Dhows and other sailing boats

Started by Galapagos, May 10, 2009, 12:20:15 PM

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Galapagos

Pakistan Pice Paisa.jpg  Pakistan 5 paisa.jpg


There are quite a few ships on both circulation and NCLT coins.

Here is an attractive sailing boat design on a Pakistan coin of the early 1960s.


Note the legend change from "FIVE PICE" to "5 PAISA".

The figure five is shown in Arabic form on the sail - a nice touch.


There is also a later variation of the coin from 1971.

This time it has a European figure five on the sail.


There is no longer any European lettering on the design.

Can anybody read what is written in the native language?


Notice also how the European Christian-era date has been replaced by a star.

The date is now given on the obverse as "1971", in European figures.

Harald

All inscriptions say the same, just the denomination: "pānč paisã" in Urdu, "pāṁc paýasā" in Bengali. The latter was dropped after 1972 for obvious reasons. The switch-over from "pice" to "paisa" was a sort of de-colonialisation of languages.

cheers
--
Harald
http://www.liganda.ch (monetary history & numismatic linguistics)

Galapagos

#2
Muscat and Oman 5 baiza 1962.jpg

Muscat and Oman, 5 baiza, 1962.


This is another one-off ship/boat design.

It's a 5 baisa from Muscat and Oman, issued in 1961, and depicts an Arab dhow.


Presumably "baisa" is the same word as "paisa" or "pice" on the Pakistani coins.

Arabic doesn't normally use the letter 'p', but Urdu does. 

This probably explains the use of the b for this denomination.


The coin was produced by the Royal Mint and appears in its documents of the time.

Unfortunately it doesn't tell who designed this attractive little coin.

Bimat

Quote from: translateltd on May 10, 2009, 08:54:10 PM
Arabic doesn't normally use the letter 'p', but Urdu does.  This probably explains the use of the b for this denomination.


Oman has coins denominated in Baisa.So,it is possible that both Baisa and Paisa have same meaning.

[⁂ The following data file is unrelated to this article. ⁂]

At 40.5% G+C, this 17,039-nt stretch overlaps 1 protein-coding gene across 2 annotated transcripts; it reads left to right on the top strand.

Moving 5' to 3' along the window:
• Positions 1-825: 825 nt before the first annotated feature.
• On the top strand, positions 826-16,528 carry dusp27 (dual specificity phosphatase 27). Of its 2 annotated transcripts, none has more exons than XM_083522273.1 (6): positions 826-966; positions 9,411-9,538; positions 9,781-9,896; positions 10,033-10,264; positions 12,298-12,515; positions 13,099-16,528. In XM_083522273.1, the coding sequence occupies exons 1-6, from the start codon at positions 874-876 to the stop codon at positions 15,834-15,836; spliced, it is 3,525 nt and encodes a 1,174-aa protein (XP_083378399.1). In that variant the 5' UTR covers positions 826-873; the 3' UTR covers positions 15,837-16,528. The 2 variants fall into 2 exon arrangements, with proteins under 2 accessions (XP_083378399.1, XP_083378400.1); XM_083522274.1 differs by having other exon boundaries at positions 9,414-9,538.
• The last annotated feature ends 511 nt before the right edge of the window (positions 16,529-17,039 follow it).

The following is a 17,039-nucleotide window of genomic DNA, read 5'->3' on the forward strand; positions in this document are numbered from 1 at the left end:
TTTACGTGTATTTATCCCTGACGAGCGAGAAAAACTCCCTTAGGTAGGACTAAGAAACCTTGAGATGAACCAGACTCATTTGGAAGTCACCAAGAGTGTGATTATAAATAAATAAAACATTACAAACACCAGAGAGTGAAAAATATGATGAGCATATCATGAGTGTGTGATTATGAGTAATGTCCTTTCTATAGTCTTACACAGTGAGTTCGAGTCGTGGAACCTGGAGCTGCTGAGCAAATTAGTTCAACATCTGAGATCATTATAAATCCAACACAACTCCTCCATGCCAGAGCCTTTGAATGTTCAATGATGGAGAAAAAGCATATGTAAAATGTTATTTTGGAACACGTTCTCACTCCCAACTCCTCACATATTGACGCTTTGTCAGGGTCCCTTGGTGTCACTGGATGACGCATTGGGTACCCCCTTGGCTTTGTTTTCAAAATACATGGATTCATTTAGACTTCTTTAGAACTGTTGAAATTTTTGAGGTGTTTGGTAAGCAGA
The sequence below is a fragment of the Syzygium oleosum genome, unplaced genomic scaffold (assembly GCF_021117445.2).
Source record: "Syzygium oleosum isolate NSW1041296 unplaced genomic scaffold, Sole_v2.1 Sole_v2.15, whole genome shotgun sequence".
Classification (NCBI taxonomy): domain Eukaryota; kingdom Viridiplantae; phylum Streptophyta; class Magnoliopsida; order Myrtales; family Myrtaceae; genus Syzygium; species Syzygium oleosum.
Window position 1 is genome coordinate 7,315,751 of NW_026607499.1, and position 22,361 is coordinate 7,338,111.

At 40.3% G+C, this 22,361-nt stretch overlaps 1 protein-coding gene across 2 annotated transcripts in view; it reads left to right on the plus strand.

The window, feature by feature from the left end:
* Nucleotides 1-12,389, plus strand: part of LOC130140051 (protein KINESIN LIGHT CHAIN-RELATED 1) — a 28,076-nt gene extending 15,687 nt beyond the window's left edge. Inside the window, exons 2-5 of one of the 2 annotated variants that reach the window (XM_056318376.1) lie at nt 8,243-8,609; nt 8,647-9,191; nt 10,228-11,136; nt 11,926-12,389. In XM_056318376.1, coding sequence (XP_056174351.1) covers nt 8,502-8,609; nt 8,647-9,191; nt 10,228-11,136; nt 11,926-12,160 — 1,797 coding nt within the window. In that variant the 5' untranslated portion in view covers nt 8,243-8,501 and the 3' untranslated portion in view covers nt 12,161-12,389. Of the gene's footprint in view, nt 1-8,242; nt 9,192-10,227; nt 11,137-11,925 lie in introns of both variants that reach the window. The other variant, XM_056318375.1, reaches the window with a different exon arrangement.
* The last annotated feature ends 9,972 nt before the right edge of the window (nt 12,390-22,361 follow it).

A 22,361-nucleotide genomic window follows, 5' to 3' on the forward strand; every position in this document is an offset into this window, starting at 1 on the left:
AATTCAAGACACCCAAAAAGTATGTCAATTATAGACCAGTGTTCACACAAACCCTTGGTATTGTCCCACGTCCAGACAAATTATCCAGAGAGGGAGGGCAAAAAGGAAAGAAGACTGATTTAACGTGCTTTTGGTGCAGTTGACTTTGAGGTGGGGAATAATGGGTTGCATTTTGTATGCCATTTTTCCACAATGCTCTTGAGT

It is our choices...that show what we truly are, far more than our abilities. -J. K. Rowling.

andyg

#4
Lebanon.jpg

Here's a modern one from Lebanon.

QuoteNot a yacht in any meaning of the word, but a lateen rigged sloop.

Originally, a yacht was a light, fast two-master, tasked with distributing messages from the admiral to the captains of the ships in a commercial or military fleet. Being fast, it could catch up with the larger ships, hence the name, which comes from the Dutch "jacht" (hunting). Today, it is mostly applied to motorized pleasure craft in Dutch (cabin cruiser in English), while it is used indiscriminately to all kinds of (mostly expensive) sailing boats in English.

Originally a sloop was a workboat on board a larger ship. It was used to get crew to shore ferry supplies to the ship, as a lifeboat or to catch fish (from setting out nets to harpooning whales), while based on a mother ship. They sometimes, but not very often, carried mast and sail. Today, in English, a sloop is a simple, one-masted boat with two sails, a head sail and a main sail. The main sail is often "square", but the sloop on the coin has a latin (triangular) sail aft. In Dutch, a sloep is still a rowing boat.

Peter

always willing to trade modern UK coins for modern coins from elsewhere....

<k>

#5
Djibouti 10fr 1999.jpg

A ship and a boat together. An exotic Arab design from Djibouti: 10 francs, 1999.
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<k>

#6
French Somalia 1952 20fr.jpg

French Somalia, 20 francs, 1952. 
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<k>

#7


Maldives, 25 rufiyaa, 1978.
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Figleaf

Indeed, a boat, rather than a ship, probably a sailing canoe. Even in the Maldives, I expect that such craft are now motorized. The size of the octopus relative to the boat can still be explained away with "perspective", but the size of the fish swinging in the air relative to the boat is funny. I suppose the whole picture is meant metaphorically ::)

Peter
An unidentified coin is a piece of metal. An identified coin is a piece of history.

<k>

#9
Qatar, 50 dirhams, 1998.jpg

Qatar, 50 dirhams, 1998.  Dhow.
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<k>

#10


Bahrain, 250 fils, 1969.

Fishing dow at anchor. The same type of boat under sail is here.
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<k>

#11
Senegal 50fr 1975.jpg

Senegal, 50 francs.


Sailing canoe, probably a fisherman. Very pretty rigging.

Similar sails are used in Sri Lanka and the Philippines where they typically use outriggers.
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<k>

#12
Maldives 250R 1996.jpg

Maldives, 250 rufiyaa, 1996.
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<k>

#13
Oman 1 rial 1996 Al Badan.JPG

Oman, 1 rial, 1996. Badan dhow.
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<k>

#14
Oman 50 riyals 1971.jpg

Oman, 50 riyals (gold), 1971.  Dhow.
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